Virginia health system sued thousands of patients over medical debt, put liens on homes

The University of Virginia Health System in Charlottesville is among the latest healthcare organizations that have come under fire for suing former patients over medical debt.

In a special report for The Washington Post, senior correspondent Jay Hancock and Elizabeth Lucas, data editor for Kaiser Health News, reveal that the university's health system has sued thousands of former patients, seized wages, put liens on homes and forced families into bankruptcy.

A Kaiser Health News analysis found that the University of Virginia Health System and its physicians sued former patients more than 36,000 times over a six-year period ending in June 2018. The suits were for more than $106 million. Amounts ranged from $13.91 to $1 million until July 2017, when the health system only sued patients with more than $1,000 in medical debt.

Other health systems have been in the news recently for suing former patients. A coalition of Baltimore citizens, backed by National Nurses United and the AFL-CIO union, published a report in May that found Johns Hopkins Hospital won wage garnishments or seized funds from patient bank accounts in hundreds of cases and that the cases disproportionately affected low-income patients.

Memphis, Tenn.-based Methodist Le Bonheur Healthcare halted "court collection activities" in July after an investigation by MLK50 and ProPublica.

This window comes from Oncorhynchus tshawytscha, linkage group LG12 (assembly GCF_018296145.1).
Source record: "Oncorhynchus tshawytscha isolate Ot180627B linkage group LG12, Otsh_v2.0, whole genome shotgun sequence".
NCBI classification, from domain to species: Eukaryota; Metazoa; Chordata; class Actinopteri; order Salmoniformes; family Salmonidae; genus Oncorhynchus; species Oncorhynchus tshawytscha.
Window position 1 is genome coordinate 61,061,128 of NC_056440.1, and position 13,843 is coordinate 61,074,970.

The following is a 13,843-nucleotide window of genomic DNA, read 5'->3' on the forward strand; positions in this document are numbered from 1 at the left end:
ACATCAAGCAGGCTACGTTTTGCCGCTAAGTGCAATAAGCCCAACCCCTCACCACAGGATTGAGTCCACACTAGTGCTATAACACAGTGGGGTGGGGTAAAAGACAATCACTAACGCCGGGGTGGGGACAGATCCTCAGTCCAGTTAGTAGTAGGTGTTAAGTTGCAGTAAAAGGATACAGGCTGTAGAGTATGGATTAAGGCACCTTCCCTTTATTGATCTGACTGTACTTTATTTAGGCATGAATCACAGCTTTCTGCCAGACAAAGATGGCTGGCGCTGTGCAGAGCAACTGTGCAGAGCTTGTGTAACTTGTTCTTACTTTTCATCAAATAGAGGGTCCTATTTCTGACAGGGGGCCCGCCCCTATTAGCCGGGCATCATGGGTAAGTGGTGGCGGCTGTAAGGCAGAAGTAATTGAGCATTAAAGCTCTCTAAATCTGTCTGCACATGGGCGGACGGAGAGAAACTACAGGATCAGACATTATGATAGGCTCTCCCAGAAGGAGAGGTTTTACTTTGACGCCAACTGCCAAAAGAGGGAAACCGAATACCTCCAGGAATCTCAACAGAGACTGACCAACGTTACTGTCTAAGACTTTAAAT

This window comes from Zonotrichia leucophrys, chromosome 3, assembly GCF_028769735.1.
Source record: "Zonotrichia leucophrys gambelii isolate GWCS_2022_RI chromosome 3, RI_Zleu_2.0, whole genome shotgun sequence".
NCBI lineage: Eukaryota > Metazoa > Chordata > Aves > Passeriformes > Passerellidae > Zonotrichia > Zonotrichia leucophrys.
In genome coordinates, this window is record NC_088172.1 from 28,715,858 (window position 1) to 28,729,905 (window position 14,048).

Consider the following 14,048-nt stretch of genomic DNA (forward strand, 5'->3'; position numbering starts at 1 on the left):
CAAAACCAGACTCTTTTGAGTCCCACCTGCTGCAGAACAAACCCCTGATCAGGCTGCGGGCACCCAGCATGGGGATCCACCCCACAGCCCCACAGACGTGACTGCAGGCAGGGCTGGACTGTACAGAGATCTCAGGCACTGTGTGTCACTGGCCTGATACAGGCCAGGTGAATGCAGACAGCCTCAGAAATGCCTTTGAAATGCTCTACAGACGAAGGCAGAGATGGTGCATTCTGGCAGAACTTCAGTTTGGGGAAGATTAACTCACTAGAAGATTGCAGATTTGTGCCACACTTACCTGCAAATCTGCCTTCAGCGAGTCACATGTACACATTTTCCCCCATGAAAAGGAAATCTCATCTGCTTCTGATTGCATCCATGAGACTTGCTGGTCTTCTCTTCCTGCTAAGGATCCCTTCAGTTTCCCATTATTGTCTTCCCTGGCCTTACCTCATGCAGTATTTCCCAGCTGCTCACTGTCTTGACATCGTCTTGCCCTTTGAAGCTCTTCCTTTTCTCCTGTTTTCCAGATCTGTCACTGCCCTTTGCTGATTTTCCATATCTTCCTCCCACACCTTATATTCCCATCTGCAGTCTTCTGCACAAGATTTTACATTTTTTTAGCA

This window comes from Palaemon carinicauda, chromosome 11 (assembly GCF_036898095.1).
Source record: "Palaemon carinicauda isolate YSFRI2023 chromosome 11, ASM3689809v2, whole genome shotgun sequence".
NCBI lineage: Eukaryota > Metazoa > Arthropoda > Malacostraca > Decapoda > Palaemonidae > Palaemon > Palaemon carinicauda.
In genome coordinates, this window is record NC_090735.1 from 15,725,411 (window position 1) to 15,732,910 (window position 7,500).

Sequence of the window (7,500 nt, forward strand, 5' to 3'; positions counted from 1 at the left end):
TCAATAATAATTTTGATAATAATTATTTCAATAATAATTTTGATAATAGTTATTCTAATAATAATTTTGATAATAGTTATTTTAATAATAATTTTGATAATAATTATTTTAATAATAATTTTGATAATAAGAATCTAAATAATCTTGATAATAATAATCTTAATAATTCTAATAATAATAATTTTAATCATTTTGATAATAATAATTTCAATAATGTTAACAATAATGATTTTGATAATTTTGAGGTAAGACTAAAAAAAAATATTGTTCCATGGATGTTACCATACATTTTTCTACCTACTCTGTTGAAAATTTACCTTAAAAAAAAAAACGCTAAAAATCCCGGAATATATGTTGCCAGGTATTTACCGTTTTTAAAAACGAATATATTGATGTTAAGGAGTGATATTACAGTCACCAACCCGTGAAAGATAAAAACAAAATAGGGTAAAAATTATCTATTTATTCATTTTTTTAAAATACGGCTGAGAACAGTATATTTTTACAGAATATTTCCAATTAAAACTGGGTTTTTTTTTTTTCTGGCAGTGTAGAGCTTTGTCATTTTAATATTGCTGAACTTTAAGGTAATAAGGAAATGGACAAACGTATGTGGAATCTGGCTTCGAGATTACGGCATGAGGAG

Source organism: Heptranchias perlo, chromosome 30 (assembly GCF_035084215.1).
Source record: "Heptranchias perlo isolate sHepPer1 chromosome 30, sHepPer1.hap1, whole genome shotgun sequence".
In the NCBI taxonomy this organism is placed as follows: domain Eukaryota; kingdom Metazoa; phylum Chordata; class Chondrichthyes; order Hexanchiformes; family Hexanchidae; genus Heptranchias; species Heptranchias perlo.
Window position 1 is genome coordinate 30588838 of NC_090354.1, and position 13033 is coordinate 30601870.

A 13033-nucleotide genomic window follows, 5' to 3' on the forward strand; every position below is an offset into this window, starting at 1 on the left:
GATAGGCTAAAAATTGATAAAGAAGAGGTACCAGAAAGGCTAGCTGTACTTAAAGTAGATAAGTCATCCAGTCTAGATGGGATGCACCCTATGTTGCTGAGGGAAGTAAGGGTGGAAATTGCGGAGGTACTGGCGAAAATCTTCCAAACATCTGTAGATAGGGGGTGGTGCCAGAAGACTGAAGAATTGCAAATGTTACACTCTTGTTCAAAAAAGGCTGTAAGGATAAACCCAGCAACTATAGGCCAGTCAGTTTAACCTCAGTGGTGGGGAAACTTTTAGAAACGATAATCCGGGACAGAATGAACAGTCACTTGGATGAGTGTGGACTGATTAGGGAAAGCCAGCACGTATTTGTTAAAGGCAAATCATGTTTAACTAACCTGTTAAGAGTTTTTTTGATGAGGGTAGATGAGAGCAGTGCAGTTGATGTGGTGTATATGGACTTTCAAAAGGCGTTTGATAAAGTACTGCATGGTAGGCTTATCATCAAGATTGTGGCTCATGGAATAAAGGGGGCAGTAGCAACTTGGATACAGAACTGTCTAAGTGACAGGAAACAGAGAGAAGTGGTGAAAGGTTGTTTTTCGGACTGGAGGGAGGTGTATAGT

But the University of Virginia Health System's practices are especially notable because of the system's persistence in collections and its suing of low-income and middle-class patients, according to Mr. Hancock and Ms. Lucas, who cite court records, hospital documents and interviews with hospital officials and patients.

Mr. Hancock and Ms. Lucas said the Kaiser Health News analysis found that the system annually sues about 100 of its employees, garnishes wages of workers at low-paying employers and files property liens on thousands of homes in Virginia and outside the state.

Health system spokesman Eric Swensen told the authors that University of Virginia Health System also seized $22 million in state tax refunds to patients who owed money to the system in the last six fiscal years.

In response to the scrutiny of its debt collection practices, the University of Virginia Health System told Mr. Hancock and Ms. Lucas that the practices are legally required and necessary "to generate positive operating income," and referenced state law requiring state agencies to be aggressive in collecting debt.

Mr. Swensen also told the authors that the system handled about 6 million visits and cared for those patients "regardless of their ability to pay" during the six-year period ending June 2018.

The system will do "a comprehensive review" of its charity care rules and is "considering policies to provide additional financial assistance to low-income patients," Mr. Swensen added.

Read the full report in The Washington Post here.

 

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